+J Gregory Moxness created nice pictures of all 238 hyperbolic Dynkin diagrams and put them on Wikicommons:

https://en.wikipedia.org/wiki/User:Jgmoxness

and that's where I got my picture here!

#spnetwork arXiv:1003.0564 #symmetry #KacMoody #Dynkin #geometry

View 53 previous comments

- +Tom Lowe Good catch, here is a simple roots matrix that fixes that too.

srH136={{1, 1, -1, -1}/2, {0, -1, 1, 0}, {-1, 1, 0, 0}, {1, -1, 1, 1}/2}

with 4D angles between each node of:

{{1 -> 2, 135.}, {2 -> 3, 120.}, {3 -> 4, 135.}, {4 -> 1, 120.},{1 -> 3, 90.}}

Norm'd Length between nodes is:

{1, Sqrt[2], Sqrt[2], 1}

Interestingly, it also gets closer to some of the 4D groups derived from split real even E8 (with either integer {+ 1, - 1,0,0} or half-integer vertices).

The srH136.Transpose[srH136] is very close to the symmetrized matrix.

The first 4 positive algebra root vectors are the Cartan matrix (as they should be).

I threw in a few projections in 2D and 3D from the tool I built.

http://theoryofeverything.org/MyToE/?p=2023Oct 30, 2014 - +J Gregory Moxness 2 -> 4 should also be orthogonal as there is no connection between them.Oct 30, 2014
- +Tom Lowe ugghh... did you find one that works?

Oct 30, 2014 - +J Gregory Moxness Well, I can only assume that it requires t^2 be negative. The Cartan matrix is negative definite (perhaps because these are hyperbolic Dynkin diagrams) so some complex roots seem inevitable. I end up with: (0, 2, 0, 0), (0, - 1, 1, 0), (0, 0, - 1, 1), (sqrt(7)i, - 1, - 1, - 3). The i representing the negative t^2, using (t, x, y, z). From linear combinations we can find a time-like vector for the 4th vector: (sqrt(7)i, - 0, 0, - 1), and it is perhaps nicer to make the time-like vector vertical with a boost in the z axis, with a few more transforms and scaling we get: sr136:H13(4)=(0,2root3,0,0),(0,0,2root3,0),(i,root3,root3,root7),(6i,0,0,0). Nicer because it contains a pure time vector and two pure space vectors. Not sure an easy way to verify that it works, but the fact that time and space are opposite rationality (one being a sqrt where the other is not) shows that no linear combination can give a null (light) vector, which is a requirement. It is also interesting that the total square lengths is 0, the three space-like vectors have square length 12 and the time vector has -36.Oct 30, 2014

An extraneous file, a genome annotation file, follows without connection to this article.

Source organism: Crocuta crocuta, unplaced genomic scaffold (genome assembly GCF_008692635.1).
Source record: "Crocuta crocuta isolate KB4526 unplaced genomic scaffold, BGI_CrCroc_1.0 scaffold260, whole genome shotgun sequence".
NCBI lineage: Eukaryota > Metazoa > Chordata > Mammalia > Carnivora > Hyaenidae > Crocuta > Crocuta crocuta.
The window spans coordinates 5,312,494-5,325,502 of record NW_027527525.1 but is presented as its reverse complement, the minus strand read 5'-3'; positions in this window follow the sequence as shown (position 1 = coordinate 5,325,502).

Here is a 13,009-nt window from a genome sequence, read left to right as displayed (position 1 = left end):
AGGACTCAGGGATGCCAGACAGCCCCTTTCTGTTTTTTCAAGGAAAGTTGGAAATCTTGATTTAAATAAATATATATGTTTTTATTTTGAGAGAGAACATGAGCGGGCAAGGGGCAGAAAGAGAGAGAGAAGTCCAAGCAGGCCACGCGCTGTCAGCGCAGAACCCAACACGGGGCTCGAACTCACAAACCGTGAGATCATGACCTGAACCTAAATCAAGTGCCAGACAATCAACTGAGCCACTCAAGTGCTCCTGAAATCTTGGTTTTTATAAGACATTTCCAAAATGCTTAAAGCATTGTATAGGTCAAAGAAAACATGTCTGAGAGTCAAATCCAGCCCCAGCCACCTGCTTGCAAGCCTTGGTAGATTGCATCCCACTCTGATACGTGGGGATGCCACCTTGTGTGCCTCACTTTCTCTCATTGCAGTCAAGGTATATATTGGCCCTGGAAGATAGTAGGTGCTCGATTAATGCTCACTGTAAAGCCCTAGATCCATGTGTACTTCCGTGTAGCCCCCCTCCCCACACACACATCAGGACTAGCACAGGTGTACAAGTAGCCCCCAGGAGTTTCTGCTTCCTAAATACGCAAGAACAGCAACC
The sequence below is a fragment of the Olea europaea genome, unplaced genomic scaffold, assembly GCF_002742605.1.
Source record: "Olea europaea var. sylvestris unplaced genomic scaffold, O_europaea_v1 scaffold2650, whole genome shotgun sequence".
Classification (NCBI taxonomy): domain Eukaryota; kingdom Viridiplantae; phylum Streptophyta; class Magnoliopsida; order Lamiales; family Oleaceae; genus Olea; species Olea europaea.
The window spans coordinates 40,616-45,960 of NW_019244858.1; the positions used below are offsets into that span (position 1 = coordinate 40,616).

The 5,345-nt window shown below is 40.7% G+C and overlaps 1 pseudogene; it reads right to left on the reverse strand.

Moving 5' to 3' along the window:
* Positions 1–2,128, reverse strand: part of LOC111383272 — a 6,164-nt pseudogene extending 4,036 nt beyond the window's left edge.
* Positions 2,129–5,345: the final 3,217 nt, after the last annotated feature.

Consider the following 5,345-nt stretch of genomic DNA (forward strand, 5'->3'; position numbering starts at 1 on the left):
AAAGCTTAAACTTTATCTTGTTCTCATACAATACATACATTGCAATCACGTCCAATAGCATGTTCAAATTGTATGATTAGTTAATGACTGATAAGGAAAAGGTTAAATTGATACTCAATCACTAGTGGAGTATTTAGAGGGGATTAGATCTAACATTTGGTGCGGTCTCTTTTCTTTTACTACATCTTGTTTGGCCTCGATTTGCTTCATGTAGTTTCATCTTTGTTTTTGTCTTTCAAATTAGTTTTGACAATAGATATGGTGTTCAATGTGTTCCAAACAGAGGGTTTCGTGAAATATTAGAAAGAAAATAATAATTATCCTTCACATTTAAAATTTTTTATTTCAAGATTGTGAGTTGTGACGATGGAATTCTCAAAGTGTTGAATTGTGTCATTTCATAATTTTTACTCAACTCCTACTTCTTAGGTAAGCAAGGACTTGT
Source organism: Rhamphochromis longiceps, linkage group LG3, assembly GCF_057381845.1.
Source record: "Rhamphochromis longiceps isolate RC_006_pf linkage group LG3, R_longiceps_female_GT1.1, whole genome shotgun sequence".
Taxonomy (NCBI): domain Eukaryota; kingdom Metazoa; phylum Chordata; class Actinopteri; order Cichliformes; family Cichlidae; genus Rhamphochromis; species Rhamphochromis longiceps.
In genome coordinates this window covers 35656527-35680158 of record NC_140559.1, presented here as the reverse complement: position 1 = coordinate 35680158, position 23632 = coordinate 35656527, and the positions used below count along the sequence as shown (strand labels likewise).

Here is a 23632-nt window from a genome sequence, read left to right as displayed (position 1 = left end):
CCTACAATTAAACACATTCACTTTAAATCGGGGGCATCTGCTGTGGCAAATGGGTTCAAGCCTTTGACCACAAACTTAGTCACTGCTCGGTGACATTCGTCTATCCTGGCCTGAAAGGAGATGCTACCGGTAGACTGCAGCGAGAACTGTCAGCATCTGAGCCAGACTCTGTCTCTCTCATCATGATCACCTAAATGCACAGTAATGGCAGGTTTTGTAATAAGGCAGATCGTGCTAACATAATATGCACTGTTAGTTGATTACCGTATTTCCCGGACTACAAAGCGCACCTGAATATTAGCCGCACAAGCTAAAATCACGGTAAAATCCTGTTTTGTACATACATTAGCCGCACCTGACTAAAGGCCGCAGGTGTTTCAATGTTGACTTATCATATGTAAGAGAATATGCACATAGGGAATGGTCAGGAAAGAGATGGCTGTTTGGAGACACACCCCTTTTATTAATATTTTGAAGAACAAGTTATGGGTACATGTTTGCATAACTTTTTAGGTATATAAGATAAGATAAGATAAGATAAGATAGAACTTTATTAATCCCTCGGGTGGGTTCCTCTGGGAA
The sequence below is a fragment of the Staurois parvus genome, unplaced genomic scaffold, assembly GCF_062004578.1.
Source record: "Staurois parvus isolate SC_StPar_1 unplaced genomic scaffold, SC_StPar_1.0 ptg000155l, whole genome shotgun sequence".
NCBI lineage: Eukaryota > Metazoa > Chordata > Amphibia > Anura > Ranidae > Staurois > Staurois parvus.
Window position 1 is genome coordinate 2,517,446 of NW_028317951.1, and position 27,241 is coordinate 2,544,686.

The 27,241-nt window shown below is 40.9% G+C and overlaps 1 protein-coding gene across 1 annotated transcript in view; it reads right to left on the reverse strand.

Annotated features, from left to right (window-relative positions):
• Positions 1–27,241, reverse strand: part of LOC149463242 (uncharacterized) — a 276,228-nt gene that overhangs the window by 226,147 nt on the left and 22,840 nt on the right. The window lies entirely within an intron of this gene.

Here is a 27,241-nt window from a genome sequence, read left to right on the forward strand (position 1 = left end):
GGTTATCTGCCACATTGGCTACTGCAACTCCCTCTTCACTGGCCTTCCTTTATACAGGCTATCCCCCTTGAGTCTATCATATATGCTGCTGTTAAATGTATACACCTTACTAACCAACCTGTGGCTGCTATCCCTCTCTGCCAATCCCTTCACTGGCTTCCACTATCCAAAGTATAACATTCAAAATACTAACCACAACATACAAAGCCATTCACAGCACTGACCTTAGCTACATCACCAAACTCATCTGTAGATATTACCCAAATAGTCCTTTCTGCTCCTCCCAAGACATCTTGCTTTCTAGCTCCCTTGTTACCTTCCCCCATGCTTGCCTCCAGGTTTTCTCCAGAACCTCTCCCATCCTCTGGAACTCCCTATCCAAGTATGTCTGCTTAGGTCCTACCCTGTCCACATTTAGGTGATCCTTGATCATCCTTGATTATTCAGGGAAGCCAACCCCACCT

- I like where you're going with that, but these numbers seem further off from the Dynkin angles than my last iteration (with only the {2->4,45. vs. 90.}.

For srH136={{0,2,0,0},{0,-1,1,0},{0,0,-1,1},{Sqrt[-7],-1,-1,-3}};

I get {{1->2,135.},{2->3,120.},{3->4,109.471},{4->1,103.633},{1->3,90.},2->4,{90.}} with Norms of {2,Sqrt[2],Sqrt[2],3Sqrt[2]}

Is that what you get? (I also tried your others, but similar issues with angles and Norms.

So far I've been finessing the numbers logically, but I am going to put my computer to work and do it brute force with all + / - 1 and 1/2 integer permutations. I will let you know soon... :-)Oct 31, 2014 - +J Gregory Moxness moving this conversation to your page.Oct 31, 2014